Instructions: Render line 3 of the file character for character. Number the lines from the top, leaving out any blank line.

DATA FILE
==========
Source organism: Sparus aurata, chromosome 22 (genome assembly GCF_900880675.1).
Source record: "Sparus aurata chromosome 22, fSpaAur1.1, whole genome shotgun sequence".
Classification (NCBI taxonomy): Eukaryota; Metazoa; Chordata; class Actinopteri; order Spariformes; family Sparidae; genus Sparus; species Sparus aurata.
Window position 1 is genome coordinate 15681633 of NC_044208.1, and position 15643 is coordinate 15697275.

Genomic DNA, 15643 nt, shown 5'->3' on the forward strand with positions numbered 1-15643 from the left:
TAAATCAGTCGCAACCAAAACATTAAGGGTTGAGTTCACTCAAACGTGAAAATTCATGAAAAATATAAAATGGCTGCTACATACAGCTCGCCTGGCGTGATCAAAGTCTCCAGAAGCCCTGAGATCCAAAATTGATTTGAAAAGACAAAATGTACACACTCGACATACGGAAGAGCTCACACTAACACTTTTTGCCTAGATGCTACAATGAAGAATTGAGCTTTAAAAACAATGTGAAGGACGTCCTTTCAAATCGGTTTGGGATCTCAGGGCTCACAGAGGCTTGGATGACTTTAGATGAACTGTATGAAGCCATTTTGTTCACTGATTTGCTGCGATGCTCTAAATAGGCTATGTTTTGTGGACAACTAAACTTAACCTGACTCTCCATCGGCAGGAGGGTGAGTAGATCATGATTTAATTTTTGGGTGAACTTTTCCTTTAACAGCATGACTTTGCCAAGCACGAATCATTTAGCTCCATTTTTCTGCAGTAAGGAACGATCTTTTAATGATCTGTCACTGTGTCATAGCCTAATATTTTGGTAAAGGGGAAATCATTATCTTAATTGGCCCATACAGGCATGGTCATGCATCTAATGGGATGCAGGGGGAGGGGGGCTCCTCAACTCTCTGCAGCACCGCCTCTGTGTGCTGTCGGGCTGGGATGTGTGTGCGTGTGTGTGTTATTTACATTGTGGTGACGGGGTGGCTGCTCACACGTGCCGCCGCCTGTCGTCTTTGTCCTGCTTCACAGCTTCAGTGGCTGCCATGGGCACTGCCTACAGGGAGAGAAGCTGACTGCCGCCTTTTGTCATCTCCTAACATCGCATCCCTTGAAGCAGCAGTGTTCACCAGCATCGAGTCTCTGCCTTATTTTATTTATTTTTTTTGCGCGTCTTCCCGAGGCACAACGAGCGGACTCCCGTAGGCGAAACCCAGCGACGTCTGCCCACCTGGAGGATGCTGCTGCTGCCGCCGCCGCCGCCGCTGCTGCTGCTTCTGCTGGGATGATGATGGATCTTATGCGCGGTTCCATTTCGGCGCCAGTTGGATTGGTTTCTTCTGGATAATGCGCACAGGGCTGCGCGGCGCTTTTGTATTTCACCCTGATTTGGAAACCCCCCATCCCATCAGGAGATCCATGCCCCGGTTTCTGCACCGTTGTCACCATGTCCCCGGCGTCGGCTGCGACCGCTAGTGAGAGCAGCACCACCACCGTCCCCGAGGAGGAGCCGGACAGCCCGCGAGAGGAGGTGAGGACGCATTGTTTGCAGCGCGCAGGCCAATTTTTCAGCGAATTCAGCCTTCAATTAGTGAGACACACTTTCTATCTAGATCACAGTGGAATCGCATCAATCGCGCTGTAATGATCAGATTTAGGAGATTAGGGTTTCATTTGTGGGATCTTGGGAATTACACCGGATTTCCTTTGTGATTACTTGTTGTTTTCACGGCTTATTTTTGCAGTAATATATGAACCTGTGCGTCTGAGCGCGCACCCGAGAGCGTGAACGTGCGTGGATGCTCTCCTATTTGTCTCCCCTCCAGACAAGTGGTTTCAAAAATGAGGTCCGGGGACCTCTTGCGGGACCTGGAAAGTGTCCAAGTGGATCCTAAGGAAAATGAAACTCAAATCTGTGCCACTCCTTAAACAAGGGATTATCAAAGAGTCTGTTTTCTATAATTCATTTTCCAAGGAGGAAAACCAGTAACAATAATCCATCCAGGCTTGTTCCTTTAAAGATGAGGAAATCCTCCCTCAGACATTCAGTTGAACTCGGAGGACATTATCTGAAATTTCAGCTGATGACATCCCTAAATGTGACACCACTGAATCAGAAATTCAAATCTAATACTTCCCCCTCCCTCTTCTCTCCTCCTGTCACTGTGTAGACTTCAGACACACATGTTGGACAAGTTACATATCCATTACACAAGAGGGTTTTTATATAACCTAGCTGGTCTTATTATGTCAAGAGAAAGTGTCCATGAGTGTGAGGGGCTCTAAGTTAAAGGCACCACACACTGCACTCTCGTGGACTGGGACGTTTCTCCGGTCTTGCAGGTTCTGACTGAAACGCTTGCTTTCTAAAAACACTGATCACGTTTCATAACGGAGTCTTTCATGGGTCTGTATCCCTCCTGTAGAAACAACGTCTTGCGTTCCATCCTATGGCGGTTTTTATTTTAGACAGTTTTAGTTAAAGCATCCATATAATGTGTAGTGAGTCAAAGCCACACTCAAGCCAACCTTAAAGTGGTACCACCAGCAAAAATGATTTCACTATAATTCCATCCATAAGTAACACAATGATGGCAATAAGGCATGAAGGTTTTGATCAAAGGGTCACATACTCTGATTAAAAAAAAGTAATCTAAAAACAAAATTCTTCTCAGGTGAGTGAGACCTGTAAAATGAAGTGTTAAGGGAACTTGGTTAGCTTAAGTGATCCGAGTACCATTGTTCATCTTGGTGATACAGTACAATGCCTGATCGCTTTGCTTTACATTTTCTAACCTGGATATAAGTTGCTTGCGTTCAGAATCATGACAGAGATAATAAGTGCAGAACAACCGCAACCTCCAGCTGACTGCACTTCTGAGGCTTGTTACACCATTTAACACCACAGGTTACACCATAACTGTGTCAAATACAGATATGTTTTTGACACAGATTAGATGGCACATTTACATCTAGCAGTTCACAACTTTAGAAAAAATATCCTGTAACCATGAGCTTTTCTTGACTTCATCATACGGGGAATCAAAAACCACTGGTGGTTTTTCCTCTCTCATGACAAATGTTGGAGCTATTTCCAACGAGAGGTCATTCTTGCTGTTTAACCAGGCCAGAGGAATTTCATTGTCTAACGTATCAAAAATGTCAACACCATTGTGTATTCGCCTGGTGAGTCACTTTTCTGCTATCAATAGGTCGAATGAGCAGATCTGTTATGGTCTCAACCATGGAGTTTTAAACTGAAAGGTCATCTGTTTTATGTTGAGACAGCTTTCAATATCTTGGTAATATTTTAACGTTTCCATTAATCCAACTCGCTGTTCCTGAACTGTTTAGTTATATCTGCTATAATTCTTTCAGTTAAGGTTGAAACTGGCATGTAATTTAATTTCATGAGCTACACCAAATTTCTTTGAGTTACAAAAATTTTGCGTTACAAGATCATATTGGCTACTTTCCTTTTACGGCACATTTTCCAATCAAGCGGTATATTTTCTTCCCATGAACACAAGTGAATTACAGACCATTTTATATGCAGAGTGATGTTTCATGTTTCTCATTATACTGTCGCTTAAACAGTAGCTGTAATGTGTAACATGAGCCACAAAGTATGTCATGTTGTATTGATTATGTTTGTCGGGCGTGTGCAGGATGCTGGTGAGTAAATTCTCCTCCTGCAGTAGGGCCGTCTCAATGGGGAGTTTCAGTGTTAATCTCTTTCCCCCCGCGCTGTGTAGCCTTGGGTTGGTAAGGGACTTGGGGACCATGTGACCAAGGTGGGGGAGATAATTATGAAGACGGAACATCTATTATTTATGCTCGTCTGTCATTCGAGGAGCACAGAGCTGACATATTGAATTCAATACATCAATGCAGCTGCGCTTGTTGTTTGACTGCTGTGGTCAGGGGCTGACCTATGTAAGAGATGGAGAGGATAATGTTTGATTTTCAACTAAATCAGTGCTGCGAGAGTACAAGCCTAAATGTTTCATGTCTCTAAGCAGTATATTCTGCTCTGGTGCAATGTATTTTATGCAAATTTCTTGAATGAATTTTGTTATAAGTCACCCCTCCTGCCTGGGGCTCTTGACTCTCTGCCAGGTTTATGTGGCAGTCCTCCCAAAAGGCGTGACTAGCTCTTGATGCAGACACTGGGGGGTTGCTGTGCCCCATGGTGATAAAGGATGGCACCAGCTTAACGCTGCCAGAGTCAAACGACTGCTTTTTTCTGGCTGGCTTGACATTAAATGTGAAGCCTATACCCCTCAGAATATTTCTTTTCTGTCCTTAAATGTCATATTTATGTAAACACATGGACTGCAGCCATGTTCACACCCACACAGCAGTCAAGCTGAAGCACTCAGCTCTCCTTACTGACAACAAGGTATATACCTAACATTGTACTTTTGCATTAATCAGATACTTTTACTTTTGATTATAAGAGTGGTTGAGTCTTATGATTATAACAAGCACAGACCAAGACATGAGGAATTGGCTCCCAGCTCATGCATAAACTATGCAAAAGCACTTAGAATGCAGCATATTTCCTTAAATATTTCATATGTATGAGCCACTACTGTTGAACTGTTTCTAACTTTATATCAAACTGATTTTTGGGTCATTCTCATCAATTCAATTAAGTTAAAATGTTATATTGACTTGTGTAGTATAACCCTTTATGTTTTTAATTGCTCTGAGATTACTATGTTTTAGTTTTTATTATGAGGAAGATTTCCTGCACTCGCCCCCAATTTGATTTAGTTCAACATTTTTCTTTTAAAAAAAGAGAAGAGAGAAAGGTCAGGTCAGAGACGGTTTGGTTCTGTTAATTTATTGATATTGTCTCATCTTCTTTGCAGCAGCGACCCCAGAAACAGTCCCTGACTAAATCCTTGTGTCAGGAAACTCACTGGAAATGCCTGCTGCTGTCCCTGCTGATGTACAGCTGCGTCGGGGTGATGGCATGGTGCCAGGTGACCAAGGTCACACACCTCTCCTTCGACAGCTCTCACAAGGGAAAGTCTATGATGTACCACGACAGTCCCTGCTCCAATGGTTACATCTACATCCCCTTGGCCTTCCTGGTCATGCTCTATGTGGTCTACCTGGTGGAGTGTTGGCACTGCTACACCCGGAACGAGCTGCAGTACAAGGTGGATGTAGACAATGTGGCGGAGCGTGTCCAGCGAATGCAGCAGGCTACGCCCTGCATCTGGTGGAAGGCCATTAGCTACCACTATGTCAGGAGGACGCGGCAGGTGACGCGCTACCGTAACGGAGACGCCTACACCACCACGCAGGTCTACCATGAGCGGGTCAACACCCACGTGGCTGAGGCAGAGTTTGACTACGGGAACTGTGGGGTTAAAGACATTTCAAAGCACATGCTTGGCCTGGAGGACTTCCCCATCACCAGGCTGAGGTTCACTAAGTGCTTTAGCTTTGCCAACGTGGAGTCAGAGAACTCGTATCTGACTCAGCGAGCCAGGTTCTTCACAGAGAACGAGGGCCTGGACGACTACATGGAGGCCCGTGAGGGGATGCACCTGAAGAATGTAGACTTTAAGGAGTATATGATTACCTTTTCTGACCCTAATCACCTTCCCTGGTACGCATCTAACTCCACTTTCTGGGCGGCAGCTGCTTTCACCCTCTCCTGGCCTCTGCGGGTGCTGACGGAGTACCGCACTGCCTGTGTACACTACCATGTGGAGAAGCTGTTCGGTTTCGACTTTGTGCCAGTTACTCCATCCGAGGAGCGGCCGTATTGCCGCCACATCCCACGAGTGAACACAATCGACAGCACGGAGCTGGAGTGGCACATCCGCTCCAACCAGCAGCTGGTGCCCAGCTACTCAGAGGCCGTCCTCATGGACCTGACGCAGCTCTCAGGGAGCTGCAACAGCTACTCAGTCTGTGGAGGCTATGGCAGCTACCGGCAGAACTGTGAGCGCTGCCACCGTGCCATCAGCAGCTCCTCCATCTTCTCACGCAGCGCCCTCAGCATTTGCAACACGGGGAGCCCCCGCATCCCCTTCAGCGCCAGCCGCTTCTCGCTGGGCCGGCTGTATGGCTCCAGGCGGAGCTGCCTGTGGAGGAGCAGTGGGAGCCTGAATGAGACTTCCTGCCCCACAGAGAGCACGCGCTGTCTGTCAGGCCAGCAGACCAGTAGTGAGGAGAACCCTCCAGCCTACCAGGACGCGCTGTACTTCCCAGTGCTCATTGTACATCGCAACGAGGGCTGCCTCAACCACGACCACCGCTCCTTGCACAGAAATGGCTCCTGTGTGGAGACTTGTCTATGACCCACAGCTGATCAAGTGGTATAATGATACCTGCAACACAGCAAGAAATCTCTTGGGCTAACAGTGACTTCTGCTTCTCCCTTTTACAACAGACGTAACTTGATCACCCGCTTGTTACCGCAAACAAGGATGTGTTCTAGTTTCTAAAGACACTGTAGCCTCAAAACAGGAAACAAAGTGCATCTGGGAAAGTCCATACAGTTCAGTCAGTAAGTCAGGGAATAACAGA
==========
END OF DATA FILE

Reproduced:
Classification (NCBI taxonomy): Eukaryota; Metazoa; Chordata; class Actinopteri; order Spariformes; family Sparidae; genus Sparus; species Sparus aurata.